Burford’s father acknowledged young Burford’s interest in the circus and arranged for him to travel in the Tom Mix Circus. This experience solidified a lifelong dedication to the circus, both in participation and documentation. During his 38 years as art professor at the University of Iowa, he spent his summers traveling in circus troupes, playing drums in gorilla suits and painting circus advertising and signage.
His years designing the visual aesthetics for the circus appear conceptually in his painting style, emulating the attractive and eye catching qualities of a hand painted circus sign. The composition is designed like a map, his figures constructed from a flattened geometry of light and shadow. The application of paint is thin with quick scratchy brushwork. The portraits painted in monochromatic tones of green, red and yellow feel other worldly and intimate.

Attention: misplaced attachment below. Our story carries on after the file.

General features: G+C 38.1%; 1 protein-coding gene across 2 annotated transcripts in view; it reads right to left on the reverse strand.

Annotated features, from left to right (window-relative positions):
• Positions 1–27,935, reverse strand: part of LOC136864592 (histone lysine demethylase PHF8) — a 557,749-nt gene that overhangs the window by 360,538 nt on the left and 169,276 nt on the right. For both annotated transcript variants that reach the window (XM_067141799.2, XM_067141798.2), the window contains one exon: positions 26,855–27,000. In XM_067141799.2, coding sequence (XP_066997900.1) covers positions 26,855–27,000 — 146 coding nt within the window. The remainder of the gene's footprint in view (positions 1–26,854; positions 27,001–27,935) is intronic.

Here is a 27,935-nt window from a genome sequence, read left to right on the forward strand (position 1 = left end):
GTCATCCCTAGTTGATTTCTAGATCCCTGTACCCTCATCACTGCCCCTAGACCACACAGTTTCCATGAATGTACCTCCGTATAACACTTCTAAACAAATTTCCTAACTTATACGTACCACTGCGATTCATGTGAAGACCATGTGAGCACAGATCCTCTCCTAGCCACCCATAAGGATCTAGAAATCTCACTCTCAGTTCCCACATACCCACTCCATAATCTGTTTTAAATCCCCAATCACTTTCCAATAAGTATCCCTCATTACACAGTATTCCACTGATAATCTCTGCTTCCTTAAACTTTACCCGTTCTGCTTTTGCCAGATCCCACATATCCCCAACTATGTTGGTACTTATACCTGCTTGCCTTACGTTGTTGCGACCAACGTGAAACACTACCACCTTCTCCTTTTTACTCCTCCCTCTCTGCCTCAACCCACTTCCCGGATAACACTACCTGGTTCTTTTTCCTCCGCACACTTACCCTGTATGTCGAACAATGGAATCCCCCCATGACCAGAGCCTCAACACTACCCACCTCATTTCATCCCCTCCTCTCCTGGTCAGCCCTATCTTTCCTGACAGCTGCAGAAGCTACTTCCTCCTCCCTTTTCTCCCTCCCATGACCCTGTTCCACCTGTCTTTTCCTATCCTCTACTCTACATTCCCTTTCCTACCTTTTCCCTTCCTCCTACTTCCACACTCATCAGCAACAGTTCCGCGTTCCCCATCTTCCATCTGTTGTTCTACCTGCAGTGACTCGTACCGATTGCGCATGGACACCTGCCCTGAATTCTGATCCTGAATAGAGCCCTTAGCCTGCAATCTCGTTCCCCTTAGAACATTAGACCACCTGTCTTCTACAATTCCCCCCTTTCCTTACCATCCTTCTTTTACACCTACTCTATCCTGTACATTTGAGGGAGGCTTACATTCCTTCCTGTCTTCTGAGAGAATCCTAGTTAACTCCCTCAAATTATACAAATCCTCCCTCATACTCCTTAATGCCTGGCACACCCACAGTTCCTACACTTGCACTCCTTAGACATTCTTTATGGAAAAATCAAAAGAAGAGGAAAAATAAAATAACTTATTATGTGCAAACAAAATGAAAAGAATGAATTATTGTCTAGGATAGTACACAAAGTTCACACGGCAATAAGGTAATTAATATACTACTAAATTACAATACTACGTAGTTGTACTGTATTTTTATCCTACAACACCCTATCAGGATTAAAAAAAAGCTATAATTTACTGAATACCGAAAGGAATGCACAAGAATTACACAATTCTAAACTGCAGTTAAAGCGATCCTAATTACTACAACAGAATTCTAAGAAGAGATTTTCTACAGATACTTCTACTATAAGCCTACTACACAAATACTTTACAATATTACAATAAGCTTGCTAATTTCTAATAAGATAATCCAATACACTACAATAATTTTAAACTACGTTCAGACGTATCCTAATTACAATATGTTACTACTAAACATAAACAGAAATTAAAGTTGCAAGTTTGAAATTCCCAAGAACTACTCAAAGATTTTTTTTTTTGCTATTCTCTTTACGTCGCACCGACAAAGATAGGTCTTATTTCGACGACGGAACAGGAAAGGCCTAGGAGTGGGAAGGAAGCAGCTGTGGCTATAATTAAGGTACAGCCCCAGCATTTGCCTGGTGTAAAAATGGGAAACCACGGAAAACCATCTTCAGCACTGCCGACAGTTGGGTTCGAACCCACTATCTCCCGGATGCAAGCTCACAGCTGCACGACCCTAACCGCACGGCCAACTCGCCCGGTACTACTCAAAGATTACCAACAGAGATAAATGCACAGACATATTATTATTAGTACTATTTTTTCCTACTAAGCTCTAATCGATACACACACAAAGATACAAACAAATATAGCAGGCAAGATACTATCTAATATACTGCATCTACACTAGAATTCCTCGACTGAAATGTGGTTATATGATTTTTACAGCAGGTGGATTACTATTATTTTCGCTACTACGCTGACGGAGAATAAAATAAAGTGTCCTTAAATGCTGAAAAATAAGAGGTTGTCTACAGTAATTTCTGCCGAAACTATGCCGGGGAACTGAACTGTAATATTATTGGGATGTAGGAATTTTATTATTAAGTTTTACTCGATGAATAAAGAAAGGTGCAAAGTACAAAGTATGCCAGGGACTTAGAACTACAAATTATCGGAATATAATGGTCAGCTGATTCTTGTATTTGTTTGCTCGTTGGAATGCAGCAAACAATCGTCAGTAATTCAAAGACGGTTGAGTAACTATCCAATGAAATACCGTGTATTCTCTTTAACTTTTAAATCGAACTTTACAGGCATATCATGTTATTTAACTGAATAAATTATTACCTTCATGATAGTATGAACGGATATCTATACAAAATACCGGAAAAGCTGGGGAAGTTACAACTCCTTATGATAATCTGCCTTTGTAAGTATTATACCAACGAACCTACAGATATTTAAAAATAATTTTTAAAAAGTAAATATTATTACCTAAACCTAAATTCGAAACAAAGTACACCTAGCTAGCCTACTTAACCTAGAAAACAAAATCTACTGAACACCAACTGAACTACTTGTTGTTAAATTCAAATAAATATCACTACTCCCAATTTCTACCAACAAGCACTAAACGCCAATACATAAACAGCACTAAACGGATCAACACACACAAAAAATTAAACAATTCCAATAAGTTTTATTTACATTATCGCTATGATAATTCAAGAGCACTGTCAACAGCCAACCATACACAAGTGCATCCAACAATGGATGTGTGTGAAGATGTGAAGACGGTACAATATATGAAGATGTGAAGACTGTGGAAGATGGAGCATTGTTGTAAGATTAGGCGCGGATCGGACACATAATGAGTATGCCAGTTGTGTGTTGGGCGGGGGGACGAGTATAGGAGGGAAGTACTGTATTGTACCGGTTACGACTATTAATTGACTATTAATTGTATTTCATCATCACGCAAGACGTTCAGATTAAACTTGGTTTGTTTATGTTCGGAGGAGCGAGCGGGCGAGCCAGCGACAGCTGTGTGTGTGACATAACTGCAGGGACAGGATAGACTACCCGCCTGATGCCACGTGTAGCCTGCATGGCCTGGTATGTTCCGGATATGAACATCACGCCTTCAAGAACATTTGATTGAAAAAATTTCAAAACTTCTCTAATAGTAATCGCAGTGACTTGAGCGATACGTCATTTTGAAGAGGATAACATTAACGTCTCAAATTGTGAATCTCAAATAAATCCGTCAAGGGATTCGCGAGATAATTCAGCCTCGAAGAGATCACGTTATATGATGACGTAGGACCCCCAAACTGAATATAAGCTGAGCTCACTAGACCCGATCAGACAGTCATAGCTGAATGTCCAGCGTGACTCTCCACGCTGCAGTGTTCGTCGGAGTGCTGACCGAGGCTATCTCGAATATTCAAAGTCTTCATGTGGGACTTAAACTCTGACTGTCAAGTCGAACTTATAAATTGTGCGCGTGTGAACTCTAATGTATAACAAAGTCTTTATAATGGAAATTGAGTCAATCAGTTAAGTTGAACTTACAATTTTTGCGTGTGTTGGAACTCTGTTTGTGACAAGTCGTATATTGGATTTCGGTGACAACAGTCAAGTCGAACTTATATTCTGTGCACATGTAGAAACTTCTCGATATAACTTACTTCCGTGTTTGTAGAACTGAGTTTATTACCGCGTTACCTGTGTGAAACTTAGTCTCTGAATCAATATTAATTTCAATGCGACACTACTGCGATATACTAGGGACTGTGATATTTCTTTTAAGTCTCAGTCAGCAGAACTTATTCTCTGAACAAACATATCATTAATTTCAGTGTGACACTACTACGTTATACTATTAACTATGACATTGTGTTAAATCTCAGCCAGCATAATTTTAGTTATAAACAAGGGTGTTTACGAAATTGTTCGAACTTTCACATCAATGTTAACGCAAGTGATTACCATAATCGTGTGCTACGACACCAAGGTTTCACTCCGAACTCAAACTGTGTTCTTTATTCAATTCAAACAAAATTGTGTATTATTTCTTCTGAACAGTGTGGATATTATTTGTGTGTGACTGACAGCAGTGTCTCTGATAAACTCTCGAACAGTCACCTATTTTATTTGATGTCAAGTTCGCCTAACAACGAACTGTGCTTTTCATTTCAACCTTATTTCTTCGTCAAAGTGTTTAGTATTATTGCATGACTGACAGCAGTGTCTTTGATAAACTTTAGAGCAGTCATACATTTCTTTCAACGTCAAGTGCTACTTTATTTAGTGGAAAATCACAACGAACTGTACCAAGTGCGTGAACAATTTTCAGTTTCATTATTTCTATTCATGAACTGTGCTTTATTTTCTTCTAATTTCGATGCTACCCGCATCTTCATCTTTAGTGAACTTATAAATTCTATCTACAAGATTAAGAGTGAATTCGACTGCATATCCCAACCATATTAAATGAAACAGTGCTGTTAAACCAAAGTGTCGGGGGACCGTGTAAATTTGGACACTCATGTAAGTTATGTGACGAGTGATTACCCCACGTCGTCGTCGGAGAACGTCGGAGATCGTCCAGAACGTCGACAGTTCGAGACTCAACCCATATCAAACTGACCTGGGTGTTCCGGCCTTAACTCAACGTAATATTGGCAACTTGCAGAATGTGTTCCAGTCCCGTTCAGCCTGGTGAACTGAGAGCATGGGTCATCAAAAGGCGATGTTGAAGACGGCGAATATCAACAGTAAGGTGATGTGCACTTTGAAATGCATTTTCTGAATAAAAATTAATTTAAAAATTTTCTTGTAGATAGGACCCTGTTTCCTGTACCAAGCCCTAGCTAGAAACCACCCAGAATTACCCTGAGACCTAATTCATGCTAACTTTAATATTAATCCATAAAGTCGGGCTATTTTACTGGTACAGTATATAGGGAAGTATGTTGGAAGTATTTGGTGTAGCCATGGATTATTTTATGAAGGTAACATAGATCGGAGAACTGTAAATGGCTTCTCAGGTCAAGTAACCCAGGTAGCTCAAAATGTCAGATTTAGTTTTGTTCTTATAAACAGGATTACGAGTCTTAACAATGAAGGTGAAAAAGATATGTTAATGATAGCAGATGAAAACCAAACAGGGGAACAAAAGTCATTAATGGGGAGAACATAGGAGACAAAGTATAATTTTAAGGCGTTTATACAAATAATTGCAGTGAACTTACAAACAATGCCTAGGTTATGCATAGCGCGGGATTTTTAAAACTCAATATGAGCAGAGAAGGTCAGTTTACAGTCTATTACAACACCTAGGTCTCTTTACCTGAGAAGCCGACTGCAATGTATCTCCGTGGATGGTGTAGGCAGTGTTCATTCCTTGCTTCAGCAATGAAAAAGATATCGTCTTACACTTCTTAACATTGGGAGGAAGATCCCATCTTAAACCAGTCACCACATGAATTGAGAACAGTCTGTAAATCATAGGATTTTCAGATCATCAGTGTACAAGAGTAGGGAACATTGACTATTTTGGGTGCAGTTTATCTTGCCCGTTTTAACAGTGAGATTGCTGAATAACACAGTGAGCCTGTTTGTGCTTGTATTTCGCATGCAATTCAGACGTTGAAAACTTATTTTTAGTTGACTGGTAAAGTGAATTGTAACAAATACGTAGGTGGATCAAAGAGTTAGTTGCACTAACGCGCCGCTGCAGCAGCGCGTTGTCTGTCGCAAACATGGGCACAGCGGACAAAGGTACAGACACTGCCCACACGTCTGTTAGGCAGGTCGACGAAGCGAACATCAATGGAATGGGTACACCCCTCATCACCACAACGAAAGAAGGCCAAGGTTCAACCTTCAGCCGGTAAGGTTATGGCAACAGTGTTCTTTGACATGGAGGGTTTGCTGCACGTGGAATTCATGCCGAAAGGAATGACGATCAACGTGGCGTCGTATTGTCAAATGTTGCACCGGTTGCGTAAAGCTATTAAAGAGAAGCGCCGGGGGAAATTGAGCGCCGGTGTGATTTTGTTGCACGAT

“I would like to be remembered by the total body of my work as a printmaker and painter. It all comes out of the whole conception. I’m a figure painter. I don’t paint the figure as if it were a hunk of meat. Not as an object, but as a vehicle with internal feelings.” -Byron Burford, -Iowa City Press Citizen Wednesday June 30th 1976
The pieces on view in this mini-retrospective feel like a tease. It’s just a taste from Burford’s large body of work. When I arrived at the opening, I was greeted by Burford’s son Kevin and Kevin’s wife Helen, and their daughter Maddy. Together they began to tell their story of the late Burford, but struggled to find the exact words to describe the immensity that was Byron. “He was bigger than life,” said Helen.
From the words of an old fellow circus traveler, the following memory was written in response to Byron’s death last summer. It offers a peek into the life and experiences that brought together the works at Olson Larson.
The last time I was with Byron Burford was under a wet circus tent. It was in Walnut, Ill., and both of us were with the Franzen Bros. Circus. Byron was playing drums while I worked the center ring as Silly Billy the clown with another goofy white face I knew only as Dutch.